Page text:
• Ceftizoxime sodium packaged and labeled.

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SKU: C021

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Ceftizoxime sodium is a third generation cephalosporin, similar in antibacterial activity to cefotaxime and moxalactam.  It is not hydrolyzed by common plasmid and chromosomal β‐lactamases.   It is soluble in aqueous solution.

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    Mechanism of Action

    Like β-lactams, cephalosporins interfere with PBP (penicillin binding protein) activity involved in the final phase of peptidoglycan synthesis. PBP’s are enzymes which catalyze a pentaglycine crosslink between alanine and lysine residues providing additional strength to the cell wall. Without a pentaglycine crosslink, the integrity of the cell wall is severely compromised and ultimately leads to cell lysis and death. Resistance to cephalosporins is commonly due to cells containing plasmid encoded β-lactamases; however, ceftizoxime is stable in the presence of these inactivating enzymes.

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    Ceftizoxime is a broad spectrum antibiotic targeting a wide variety of Gram-positive and Gram-negative bacteria, both aerobic and anaeobic.


    Eukaryotic Cell Culture Applications

    The effect of cephalosporins on in vitro growth of lymphocytes were studied using  L 5178y mouse lymphoma cells, Molt-4 cells, and murine splenic lymphocytes. Ceftizoxime had no effect on growth of Molt-4 cells at levels of 0.3 to 50 uM and no effect on L 5178y mouse lymphoma cells at 0.1 and 50 uM. The levels of the three polymerases were studied (DNA polymerase α and β, terminal deoxynucleotidyl transferase (TdT) activity) . DNA polymerase β is the major repair polymerase and its activity remains constant in the different cell stages whereas the DNA-replicating DNA polymerase α activity increases at the beginning of S-phase. The TdT, a marker enzyme for immature lymphocytes in the hematopoietic system, reflects the differentiation state of bone marrow pre-T and pre-B cells. The levels of the three polymerases remained unchanged in Molt-4 cells after incubating them with Ceftizoxime at concentrations from 0.1 to 80 µM (Leyhausen et al, 1984).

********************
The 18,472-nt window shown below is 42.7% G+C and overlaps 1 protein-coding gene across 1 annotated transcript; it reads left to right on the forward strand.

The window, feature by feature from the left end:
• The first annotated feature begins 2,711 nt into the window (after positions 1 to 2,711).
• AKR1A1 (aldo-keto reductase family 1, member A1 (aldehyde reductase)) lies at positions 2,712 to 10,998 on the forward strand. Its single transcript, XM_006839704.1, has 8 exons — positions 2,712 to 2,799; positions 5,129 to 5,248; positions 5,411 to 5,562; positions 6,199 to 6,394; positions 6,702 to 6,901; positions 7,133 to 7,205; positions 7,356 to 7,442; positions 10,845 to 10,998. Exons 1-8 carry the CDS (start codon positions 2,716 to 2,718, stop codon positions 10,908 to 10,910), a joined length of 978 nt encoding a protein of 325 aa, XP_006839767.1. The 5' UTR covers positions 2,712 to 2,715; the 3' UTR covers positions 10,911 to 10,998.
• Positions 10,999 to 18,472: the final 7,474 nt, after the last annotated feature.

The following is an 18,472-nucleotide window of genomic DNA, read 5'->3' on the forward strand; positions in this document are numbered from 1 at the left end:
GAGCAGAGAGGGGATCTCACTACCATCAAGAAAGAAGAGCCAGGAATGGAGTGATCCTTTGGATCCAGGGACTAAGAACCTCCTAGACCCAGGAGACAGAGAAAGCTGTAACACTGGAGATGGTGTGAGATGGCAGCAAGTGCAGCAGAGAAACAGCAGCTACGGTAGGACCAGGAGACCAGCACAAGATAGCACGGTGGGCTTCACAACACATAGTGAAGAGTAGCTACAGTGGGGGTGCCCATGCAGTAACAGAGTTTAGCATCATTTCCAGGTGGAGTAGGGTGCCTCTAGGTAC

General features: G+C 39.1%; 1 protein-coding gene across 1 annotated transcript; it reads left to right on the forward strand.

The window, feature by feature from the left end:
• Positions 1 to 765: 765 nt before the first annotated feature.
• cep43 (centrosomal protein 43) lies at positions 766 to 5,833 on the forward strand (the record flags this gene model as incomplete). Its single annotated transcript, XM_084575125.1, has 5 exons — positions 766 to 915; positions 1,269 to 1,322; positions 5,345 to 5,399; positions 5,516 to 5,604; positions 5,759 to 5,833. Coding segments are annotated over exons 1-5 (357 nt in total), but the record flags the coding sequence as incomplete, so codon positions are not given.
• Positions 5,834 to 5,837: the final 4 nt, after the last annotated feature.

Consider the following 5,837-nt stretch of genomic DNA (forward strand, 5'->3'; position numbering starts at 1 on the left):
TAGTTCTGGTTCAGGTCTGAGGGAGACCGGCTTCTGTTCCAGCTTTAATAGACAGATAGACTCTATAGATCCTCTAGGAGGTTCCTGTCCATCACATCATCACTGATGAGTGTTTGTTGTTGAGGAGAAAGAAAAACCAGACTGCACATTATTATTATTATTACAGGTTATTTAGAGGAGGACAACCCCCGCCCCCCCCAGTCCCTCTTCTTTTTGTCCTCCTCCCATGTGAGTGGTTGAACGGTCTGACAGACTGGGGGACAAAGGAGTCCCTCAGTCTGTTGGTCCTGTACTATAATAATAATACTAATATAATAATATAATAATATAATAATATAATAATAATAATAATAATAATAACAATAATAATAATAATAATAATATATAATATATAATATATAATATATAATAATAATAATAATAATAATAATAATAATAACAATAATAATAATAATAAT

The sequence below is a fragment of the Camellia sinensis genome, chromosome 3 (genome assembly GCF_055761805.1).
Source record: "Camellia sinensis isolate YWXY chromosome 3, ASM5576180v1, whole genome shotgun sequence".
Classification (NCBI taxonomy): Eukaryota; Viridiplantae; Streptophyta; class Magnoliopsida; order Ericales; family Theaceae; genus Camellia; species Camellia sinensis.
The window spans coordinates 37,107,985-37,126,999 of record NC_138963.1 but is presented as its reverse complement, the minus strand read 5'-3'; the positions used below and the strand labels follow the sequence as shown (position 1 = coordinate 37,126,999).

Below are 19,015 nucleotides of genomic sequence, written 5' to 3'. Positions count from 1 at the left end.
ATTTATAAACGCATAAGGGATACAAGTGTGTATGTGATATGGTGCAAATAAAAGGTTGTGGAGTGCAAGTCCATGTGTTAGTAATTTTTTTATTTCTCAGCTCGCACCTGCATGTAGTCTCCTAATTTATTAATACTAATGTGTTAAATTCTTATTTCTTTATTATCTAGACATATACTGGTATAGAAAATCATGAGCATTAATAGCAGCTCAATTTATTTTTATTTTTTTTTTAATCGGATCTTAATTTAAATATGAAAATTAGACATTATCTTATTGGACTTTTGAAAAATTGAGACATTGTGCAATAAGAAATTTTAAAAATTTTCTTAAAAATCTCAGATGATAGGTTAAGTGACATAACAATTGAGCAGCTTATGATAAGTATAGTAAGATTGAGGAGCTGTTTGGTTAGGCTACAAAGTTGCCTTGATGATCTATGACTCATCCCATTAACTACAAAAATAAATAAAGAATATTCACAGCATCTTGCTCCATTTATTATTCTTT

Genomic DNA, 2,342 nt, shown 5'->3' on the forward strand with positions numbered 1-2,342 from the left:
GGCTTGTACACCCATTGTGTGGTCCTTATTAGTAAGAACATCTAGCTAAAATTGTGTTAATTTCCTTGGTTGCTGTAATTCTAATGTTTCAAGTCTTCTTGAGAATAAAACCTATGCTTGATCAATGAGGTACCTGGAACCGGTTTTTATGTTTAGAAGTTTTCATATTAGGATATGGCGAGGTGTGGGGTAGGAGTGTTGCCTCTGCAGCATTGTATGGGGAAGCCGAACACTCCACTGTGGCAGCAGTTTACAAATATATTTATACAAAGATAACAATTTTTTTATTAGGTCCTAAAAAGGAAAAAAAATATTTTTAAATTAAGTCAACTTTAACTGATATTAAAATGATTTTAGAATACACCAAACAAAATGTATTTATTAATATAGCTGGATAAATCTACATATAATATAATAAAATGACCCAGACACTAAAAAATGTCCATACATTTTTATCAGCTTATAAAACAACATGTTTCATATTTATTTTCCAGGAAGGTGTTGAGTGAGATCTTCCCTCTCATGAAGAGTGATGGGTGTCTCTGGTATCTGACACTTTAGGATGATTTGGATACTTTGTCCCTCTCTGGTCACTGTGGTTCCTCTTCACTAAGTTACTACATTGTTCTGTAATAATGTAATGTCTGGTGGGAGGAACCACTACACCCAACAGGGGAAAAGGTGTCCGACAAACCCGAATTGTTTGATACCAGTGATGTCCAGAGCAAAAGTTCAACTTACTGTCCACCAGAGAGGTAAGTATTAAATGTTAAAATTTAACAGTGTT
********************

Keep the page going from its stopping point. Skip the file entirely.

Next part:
Microbiology Applications

    Ceftizoxime sodium is commonly used in clinical in vitro microbiological antimicrobial susceptibility tests (panels, discs, and MIC strips) against Gram-positive and Gram-negative microbial isolates. Medical microbiologists use AST results to recommend antibiotic treatment options for infected patients. Representative MIC values include:

    • Haemophilus spp. 0.008 µg/mL – 0.25 µg/mL
    • Neisseria spp. 0.004 µg/mL – 0.015 µg/mL
    • For a complete list of ceftizoxime MIC values, click here.





    White or pale yellow crystalline powder



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    Optical Rotation

    +125° to +145°


    (On Dried Basis): 850-995 µg/mg


    Individual Impurity: ≤0.5%
    Total Impurities: ≤1.0%
    Ceftizoxime Polymer: ≤0.1%



    Fass RJ (1983) Comparative in vitro activities of third-generation cephalosporins. Arch Intern Med. 143(9):1743–1745 PMID 6615095

    Kamimura T, Matsumoto Y, Shigi Y, Nishida M. (1980) Laboratory evaluation of ceftizoxime, a new parenteral cephalosporin. Arzneimittelforschung. 30(10):1662-1664 PMID 6969078

    Leyhausen G, Seibert G, Maidhof A and Muller WEG (1984) Differential stimulation of lymphocyte cell growth in vitro by cephalosporins. Antimicrob. Agents Chemother. 26(5):752-756 PMID 6517558

    Neu, HC (1984) Ceftizoxime: A Beta‐Lactamase‐Stable, Broad‐Spectrum Cephalosporin. J. Human Pharmacol and Drug Ther. 4:47-58

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